The United Arab Emirates’ new and first ambassador to Somaliland Abdulla Alnaqbi presented his credentials to Somaliland President Muse Bihi Abdi on Saturday.

President Bihi received Ambassador Alnaqbi, who will be now serving as the UAE’s ambassador to Somaliland, at his office at the Presidential Palace in Hargeisa.

President Muse Bihi said both Somaliland and the United Arab Emirates share strategic partnership and friendship, adding that common values have sustained the relationship for a while now. The nomination, he noted, will cement the relationship between the two countries.


“Received H.E. Abdulla Alnaqbi who presented his letter of credence as the first posted UAE Representative to the Republic of Somaliland,” the Somaliland president said in a tweet.

“Somaliland and the United Arab Emirates share strategic partnership, friendship, and common values. H.E. Abdulla’s nomination will cement and take this to the next level,” he noted in his statement.

Today, to both countries, marks the beginning of another, higher-level relations.

The UAE is the leading Foreign Direct Investor in Somaliland with the financial support of key projects critical to the Somaliland economy.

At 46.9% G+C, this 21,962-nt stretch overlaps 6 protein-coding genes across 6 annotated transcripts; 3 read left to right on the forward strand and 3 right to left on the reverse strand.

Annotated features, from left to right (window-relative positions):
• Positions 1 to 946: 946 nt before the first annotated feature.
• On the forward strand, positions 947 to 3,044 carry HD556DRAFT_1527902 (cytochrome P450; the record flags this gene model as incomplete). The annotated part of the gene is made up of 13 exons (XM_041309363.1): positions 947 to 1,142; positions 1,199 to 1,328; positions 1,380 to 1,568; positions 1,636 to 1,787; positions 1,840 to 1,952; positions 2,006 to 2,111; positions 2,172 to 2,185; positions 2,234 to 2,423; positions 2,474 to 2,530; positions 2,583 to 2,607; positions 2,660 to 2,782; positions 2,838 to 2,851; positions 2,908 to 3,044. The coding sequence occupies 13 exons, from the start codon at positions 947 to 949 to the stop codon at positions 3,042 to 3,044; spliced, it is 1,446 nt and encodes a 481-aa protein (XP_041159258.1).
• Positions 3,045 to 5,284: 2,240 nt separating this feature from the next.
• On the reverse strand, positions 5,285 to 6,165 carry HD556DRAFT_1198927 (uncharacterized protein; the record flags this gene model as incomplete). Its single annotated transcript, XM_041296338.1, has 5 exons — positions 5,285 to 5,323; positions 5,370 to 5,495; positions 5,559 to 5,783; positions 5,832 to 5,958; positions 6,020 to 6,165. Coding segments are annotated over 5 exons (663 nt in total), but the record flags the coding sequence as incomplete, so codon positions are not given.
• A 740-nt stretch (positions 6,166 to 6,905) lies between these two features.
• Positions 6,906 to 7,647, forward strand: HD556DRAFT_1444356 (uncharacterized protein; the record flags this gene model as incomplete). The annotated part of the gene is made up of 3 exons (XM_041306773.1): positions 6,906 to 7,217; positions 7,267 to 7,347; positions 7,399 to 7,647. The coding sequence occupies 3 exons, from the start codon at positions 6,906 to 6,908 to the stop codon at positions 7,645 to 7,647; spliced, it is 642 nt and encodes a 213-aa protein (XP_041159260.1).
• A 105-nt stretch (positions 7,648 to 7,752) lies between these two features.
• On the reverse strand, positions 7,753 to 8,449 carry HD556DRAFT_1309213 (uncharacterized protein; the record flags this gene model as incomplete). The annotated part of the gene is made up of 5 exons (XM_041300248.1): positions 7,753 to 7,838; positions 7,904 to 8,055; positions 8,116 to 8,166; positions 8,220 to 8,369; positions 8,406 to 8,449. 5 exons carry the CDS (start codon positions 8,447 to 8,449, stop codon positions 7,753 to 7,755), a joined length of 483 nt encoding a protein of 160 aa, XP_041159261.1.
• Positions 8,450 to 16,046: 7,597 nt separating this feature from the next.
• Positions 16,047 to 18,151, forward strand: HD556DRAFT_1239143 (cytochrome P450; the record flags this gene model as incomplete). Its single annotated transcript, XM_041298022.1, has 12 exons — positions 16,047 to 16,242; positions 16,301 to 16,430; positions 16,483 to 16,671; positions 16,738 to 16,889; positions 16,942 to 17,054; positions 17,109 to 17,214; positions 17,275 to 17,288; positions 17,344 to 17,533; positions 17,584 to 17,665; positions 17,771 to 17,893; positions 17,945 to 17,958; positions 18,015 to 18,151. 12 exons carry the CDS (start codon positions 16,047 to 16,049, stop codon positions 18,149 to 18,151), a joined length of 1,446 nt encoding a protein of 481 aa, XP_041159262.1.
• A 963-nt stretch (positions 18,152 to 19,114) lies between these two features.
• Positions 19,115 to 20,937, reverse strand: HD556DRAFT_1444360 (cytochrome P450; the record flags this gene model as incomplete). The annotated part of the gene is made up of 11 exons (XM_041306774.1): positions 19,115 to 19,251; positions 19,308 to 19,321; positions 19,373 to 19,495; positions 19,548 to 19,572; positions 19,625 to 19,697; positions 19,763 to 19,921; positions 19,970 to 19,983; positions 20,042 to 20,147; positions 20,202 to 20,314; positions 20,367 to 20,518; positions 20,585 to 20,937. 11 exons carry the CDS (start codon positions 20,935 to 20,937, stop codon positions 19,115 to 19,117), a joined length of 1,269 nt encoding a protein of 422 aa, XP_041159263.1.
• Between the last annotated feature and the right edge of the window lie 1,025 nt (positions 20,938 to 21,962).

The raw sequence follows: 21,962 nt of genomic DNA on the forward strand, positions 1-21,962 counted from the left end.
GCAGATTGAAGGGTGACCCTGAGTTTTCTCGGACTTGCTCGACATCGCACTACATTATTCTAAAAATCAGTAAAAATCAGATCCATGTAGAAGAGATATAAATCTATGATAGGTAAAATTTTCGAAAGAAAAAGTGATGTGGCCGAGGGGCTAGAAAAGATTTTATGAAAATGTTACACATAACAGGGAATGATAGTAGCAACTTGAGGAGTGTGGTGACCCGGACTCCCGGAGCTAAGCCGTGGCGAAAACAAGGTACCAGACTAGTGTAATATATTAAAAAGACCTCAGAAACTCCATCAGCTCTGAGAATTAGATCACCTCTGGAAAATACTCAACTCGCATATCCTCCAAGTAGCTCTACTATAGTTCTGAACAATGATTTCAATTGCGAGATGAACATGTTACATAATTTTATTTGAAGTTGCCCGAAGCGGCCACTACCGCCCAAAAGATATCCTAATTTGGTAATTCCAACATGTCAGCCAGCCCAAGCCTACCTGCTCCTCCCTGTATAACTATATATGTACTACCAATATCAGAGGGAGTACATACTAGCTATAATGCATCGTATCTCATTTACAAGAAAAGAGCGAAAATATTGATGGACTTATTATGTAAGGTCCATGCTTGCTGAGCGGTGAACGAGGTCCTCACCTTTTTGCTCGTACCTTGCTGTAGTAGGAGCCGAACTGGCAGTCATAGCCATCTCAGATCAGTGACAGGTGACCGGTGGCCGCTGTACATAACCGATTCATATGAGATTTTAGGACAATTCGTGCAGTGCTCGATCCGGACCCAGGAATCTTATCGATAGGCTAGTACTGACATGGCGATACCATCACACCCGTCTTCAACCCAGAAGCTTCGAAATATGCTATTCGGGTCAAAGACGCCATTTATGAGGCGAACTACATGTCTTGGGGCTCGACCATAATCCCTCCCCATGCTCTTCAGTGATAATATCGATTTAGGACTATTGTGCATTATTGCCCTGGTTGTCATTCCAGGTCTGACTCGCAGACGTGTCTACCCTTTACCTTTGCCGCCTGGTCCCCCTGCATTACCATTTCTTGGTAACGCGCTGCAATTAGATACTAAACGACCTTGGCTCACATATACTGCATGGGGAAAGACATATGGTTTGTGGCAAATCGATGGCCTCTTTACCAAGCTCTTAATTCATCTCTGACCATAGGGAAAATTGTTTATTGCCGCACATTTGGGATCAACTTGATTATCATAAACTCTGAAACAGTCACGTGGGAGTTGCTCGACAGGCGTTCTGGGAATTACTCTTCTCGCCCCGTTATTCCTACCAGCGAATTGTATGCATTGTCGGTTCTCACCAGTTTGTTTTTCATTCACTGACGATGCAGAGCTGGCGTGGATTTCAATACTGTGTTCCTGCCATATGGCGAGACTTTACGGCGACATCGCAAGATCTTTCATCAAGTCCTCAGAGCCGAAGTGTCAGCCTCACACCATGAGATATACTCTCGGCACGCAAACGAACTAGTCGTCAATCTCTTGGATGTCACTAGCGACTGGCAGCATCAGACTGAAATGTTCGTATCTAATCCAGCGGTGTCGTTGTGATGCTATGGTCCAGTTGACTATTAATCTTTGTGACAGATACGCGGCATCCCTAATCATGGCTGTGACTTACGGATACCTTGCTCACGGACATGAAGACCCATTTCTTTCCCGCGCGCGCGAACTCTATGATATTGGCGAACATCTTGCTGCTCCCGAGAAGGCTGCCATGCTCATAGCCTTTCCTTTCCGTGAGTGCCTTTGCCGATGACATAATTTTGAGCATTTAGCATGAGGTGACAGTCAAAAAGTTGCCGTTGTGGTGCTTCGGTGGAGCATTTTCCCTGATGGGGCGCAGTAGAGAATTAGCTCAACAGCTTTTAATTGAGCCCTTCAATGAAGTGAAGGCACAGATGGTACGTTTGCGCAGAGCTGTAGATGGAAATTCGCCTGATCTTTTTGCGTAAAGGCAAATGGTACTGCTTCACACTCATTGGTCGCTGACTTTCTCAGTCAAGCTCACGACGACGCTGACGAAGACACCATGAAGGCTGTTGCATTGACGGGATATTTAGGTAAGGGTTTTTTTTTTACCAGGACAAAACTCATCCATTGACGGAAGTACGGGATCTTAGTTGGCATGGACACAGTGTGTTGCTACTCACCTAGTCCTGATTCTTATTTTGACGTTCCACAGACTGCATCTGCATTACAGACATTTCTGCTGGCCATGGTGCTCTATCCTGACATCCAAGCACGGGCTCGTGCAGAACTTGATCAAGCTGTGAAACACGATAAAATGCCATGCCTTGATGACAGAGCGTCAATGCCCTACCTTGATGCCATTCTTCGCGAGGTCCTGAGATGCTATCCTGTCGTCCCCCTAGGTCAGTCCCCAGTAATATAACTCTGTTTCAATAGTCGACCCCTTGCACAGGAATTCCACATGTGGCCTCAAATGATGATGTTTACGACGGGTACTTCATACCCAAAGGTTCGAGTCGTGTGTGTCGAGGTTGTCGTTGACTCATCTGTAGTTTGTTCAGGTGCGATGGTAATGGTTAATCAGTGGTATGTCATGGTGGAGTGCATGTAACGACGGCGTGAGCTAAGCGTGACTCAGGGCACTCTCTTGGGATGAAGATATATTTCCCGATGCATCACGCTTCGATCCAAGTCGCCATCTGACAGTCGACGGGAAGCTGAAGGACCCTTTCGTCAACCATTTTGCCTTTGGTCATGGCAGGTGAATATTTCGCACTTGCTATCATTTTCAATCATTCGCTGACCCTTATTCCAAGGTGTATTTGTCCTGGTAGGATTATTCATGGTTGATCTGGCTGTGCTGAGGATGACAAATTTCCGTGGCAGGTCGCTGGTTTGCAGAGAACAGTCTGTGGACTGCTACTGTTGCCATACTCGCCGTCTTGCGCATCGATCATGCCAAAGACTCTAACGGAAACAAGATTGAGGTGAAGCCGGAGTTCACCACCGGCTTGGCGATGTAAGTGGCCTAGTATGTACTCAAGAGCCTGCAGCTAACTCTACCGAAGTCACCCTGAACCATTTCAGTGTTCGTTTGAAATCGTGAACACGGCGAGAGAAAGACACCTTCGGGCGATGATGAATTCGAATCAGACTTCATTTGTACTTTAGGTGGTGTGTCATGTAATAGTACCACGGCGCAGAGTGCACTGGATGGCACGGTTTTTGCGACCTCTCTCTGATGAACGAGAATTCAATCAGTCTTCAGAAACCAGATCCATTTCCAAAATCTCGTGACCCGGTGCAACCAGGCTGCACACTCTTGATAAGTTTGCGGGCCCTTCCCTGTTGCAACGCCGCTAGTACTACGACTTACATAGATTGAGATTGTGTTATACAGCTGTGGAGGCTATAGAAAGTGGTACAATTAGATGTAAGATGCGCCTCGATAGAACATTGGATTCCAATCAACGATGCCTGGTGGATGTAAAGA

The Dubai-based leading ports manager, DP World has committed US$442 million to the development of Somaliland’s main Red Sea port – Berbera. The innovation and extensions added to the existing port structures, the Free Zone, and the dual-carriageway connecting the port to the Wajaale commercial town straddling the border between Ethiopia and Somaliland.

A 400m-quay extension is nearing completion qualifying Berbera as a key entry point of extensive trade volumes to eastern and Horn of Africa countries and, especially, to landlocked Ethiopia.

This latest show of friendship further cements relations between the two countries since the Somaliland parliament approved the DP World projects and the establishment of a UAE naval base in Berbera in 2016.

The UAE joins a growing list of countries that have already opened commercial and diplomatic offices in the capital of Somaliland – a country widely hailed as a beacon of peace and the miracle of Africa contrasting the uncertainty of conflict-ridden Somalia to the south – a junior partner in a failed union between the two countries which lasted from 1960 to 1991. The United Kingdom, Taiwan, Ethiopia, Djibouti, and Turkey are among these. Kenya will be officially opening its gates by end of this month.

Somaliland diplomacy has of late matured to an extent that none of the traditionally intransigent elements in the African Union can deny the 30-year-old reality of a democratic, peaceful Somaliland with a straight face.

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